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tv   Quadriga - International Debate from Berlin  LINKTV  September 18, 2022 10:30pm-11:01pm PDT

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it's nothing short of a route. ukraine's two pronged counter offensive has expelled russian troops from a large swathe of territory in the northeastern part of the country at lightning speed in under a week, the ukrainian forces regained more territory than russia captured in over for five months. blindsided and on the defensive russia has responded by striking power plants plunging much of the northeast of the country into darkness. we're asking ukraine's batefield gains putin under pressure. hello
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and welcome to. to the point, it is a pleasure to greet our guests. vandalia fan rado is european business and finance correspondent for the economist magazine. your glow is foreign affairs correspondent at the german weekly deep site and it's very great pleasure to welcome my colleague vladimir osipov back. he works with d w. s russian language desk it's very great pleasure to welcome my colleague vladimir osipov and vladimir. the ukrainian offensive seems to have caught the russian forces and leadership entirely off guard. is that is that should be that the case. it is the russians took off guard indeed, but i would not talk about it like a turning point of this world because it's too early to say. but it's huge success for ukrainian army, huge, very important signal for the ukrainian politics and
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for the ukrainian population in any way. and what is the lightning speed of this campaign? tell us about the state of russian forces. tell us a lot about the state of the ukrainian forces. first of all, ukrainian forces are able to with foreign intelligence obviously with the foreign foreign weapons systems to push back russians from from huge territories and they were completely surprised by surprised by the possibilities of the ukrainian army linda linda linda. this has been one of the biggest, if not the biggest counter offensive since world war two in europe. the russian may treat has been chaotic. the russians have left ample supplies of both ammunition and military kit behind the delight of ukrainian forces of course. but expelling occupying forces is one thing actually retaining newly won territory is another. do you
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think ukraine can do it? yeah, i'm not sure. and i'd be also careful not to make too much of to to say it's a turning point. i don't think it is yet. i think it's comparable to you know at the very beginning, russia thought they could take kiev within days and then the whole thing will be over at the very beginning, russia thought they could take kiev within a week. and that was a big defeat. now this is the second big defeat of this whole campaign but russia still occupies about 20% of ukraine's territory. so you know, we still have a long way to go and i think it will, you know, it will become a war of attrition, sadly, i don't think that's changed let me ask you to comment on exactly that president zelensky, ukrainian president made a surprise visit to the city of izzy. um this week and said that his troops quote, unquote, will press on izzy um is viewed as a gateway to the industrial part of the east to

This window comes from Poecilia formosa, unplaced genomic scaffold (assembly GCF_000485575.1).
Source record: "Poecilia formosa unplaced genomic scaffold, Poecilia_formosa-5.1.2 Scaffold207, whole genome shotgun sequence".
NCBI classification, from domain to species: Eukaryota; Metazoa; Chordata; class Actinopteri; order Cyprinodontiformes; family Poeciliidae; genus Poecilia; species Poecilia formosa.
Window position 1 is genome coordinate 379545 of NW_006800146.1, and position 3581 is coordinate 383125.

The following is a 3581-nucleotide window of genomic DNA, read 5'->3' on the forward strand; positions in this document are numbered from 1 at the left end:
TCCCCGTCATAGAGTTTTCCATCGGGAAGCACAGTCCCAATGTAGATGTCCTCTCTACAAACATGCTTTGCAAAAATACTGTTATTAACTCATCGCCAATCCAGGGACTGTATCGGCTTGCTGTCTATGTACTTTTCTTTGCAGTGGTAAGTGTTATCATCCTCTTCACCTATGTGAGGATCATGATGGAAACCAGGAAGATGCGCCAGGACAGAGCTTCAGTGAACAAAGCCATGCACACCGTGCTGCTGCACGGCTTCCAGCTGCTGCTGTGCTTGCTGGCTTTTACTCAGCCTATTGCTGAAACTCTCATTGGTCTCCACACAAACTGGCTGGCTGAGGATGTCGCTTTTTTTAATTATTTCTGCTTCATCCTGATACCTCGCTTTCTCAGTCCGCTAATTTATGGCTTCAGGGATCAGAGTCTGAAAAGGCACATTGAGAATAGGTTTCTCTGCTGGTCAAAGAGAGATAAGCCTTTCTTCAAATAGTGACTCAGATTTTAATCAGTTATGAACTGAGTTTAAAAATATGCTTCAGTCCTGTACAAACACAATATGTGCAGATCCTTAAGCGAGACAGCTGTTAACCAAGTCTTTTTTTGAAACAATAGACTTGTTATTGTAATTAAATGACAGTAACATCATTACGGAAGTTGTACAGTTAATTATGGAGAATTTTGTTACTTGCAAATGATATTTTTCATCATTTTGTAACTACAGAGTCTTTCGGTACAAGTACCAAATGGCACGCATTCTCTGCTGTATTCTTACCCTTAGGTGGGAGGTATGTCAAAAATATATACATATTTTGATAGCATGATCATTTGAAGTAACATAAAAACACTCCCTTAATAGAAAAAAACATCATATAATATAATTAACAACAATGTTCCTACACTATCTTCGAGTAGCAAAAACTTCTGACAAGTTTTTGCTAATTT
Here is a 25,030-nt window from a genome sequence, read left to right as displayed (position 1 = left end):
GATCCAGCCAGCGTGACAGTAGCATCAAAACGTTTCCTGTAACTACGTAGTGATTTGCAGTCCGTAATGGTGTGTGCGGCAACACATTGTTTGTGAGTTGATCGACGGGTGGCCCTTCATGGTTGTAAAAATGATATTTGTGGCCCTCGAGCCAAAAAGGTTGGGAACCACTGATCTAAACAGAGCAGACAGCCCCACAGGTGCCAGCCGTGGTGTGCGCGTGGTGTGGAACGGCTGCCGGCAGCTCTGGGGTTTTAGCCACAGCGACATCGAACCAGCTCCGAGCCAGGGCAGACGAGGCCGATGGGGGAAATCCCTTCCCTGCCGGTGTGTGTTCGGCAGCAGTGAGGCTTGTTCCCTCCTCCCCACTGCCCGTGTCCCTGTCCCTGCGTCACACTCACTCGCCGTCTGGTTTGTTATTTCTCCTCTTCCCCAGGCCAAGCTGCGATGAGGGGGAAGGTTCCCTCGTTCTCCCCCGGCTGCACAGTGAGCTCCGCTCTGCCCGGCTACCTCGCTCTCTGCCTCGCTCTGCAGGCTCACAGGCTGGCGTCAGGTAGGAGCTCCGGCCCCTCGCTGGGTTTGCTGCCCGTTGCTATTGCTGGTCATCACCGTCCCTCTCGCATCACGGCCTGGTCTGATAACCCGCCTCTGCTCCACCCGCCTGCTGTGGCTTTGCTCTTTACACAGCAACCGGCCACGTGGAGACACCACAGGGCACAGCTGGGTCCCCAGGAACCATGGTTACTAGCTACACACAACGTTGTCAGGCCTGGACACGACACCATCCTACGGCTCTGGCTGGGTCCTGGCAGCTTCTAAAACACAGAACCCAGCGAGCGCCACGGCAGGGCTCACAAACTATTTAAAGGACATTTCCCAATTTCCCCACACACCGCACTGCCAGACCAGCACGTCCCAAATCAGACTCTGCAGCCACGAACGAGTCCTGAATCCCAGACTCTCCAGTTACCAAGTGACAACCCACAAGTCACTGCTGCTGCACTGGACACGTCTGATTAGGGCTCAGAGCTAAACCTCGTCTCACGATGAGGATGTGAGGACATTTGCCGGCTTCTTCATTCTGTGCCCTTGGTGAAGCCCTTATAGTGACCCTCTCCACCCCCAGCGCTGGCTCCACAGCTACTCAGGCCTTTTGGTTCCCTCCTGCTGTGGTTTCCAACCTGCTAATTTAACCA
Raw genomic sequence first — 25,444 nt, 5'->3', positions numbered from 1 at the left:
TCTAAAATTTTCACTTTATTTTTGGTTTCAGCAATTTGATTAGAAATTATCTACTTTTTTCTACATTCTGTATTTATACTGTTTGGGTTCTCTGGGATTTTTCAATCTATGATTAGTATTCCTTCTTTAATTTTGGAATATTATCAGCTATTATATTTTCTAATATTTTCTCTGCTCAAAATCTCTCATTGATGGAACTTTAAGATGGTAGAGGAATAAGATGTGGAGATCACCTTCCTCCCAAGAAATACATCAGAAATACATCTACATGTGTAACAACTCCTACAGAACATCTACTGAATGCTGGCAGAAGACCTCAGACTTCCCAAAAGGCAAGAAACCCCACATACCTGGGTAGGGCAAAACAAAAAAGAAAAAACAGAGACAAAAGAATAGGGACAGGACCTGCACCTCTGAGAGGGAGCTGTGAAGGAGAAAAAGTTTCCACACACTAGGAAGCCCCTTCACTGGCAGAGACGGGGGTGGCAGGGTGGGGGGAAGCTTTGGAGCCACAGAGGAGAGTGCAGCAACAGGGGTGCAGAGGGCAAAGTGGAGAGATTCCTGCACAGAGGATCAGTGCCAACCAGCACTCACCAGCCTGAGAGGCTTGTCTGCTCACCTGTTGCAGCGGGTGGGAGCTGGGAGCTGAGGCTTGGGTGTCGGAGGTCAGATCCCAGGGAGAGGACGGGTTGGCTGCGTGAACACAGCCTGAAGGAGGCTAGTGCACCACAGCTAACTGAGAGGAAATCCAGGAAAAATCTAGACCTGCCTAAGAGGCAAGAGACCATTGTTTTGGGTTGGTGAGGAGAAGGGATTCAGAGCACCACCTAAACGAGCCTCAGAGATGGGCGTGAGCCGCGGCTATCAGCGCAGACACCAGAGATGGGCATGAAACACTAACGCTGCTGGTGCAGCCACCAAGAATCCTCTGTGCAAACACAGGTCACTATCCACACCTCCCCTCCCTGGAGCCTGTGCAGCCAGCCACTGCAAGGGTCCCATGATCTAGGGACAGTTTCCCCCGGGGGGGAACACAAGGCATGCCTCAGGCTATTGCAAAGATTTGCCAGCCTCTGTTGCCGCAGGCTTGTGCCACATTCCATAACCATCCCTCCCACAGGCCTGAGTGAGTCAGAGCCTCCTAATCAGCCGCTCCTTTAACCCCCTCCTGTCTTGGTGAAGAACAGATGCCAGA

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the industrial region of donbass, which of course has been the main focus of russia's ambitions. would you say that the industrial region of donbass, which of course has been the ukrainians have a good chance of building on the momentum to actually make real inroads there? i think so is um is a very important logistical hub for defenders it used to be one for the aggressors and this is this is a major step for them, but also the appearance of selenski on scene. i mean, contrast that with putin basically sitting in a bunker all the time and uh, that's that's such a different way of, you know, presenting your case to the world public that i think this also makes, makes a huge difference also for ukrainians and for for the spirit of the defenders there vladimir, do you think putin's aims for the donbass are doomed? i would hope. yes, but i'm afraid not not
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yet, because it's just one step or an episode in this very long war and we should not expect that the war is over in the next weeks. so the russian government and the russian establishment and president obama himself communicating through his press person in moscow, communicating even whether the russian will russia will follow the goals set for the special military operations or the russians doesn't or didn't give up the goals, which is the removing of the ukrainian government and the identification so called unification of the ukraine, the destruction of the civil and military infrastruure is going on as we see after the counter emphasis in in the arctic region, russia struck the power clients. russia struck the them in. so it's the horror is going on and the goals are the same still the same and let's drill a bit deeper on that and take
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a closer look at a counter offensive that stunned not only russian forces and politicians, but also western military experts shattered russian tanks and positions. they testify to the force of the ukrainian attack, but also toto the element of surprise in the rapid advances. this coup, kiev's troops recaptured huge sections of territory in eastern ukraine. within a short period of time, the ukrainian president currently speaks of more than 6000 square kilometers, according to military experts. ukrainian territorial gains thus exceed those of the russians for five months in less than a week. on the one hand, the counter offensive testifies to the military competence of the ukrainians and the effectiveness of western weapons systems. but it also highlights the desert state of the russian military moscow on